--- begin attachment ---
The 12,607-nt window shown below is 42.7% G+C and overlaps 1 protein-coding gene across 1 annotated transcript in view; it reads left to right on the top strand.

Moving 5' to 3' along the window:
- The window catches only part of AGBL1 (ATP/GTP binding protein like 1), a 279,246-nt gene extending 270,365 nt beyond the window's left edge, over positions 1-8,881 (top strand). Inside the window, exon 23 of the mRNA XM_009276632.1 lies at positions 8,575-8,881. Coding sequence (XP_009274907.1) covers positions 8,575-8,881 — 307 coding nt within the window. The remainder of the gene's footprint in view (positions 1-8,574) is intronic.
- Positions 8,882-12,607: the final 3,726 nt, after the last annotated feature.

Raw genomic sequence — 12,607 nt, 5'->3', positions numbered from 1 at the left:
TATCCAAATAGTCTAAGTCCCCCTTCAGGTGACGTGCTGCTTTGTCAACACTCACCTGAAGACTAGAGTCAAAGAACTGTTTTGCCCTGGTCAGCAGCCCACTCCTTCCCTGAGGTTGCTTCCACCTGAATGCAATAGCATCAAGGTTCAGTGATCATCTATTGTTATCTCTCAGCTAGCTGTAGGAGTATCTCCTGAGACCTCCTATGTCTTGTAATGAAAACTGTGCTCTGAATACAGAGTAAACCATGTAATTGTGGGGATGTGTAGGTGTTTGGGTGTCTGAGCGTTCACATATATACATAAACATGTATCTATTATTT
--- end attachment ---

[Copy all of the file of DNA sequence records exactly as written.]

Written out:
The 12,607-nt window shown below is 42.7% G+C and overlaps 1 protein-coding gene across 1 annotated transcript in view; it reads left to right on the top strand.

Moving 5' to 3' along the window:
- The window catches only part of AGBL1 (ATP/GTP binding protein like 1), a 279,246-nt gene extending 270,365 nt beyond the window's left edge, over positions 1-8,881 (top strand). Inside the window, exon 23 of the mRNA XM_009276632.1 lies at positions 8,575-8,881. Coding sequence (XP_009274907.1) covers positions 8,575-8,881 — 307 coding nt within the window. The remainder of the gene's footprint in view (positions 1-8,574) is intronic.
- Positions 8,882-12,607: the final 3,726 nt, after the last annotated feature.

Raw genomic sequence — 12,607 nt, 5'->3', positions numbered from 1 at the left:
TATCCAAATAGTCTAAGTCCCCCTTCAGGTGACGTGCTGCTTTGTCAACACTCACCTGAAGACTAGAGTCAAAGAACTGTTTTGCCCTGGTCAGCAGCCCACTCCTTCCCTGAGGTTGCTTCCACCTGAATGCAATAGCATCAAGGTTCAGTGATCATCTATTGTTATCTCTCAGCTAGCTGTAGGAGTATCTCCTGAGACCTCCTATGTCTTGTAATGAAAACTGTGCTCTGAATACAGAGTAAACCATGTAATTGTGGGGATGTGTAGGTGTTTGGGTGTCTGAGCGTTCACATATATACATAAACATGTATCTATTATTT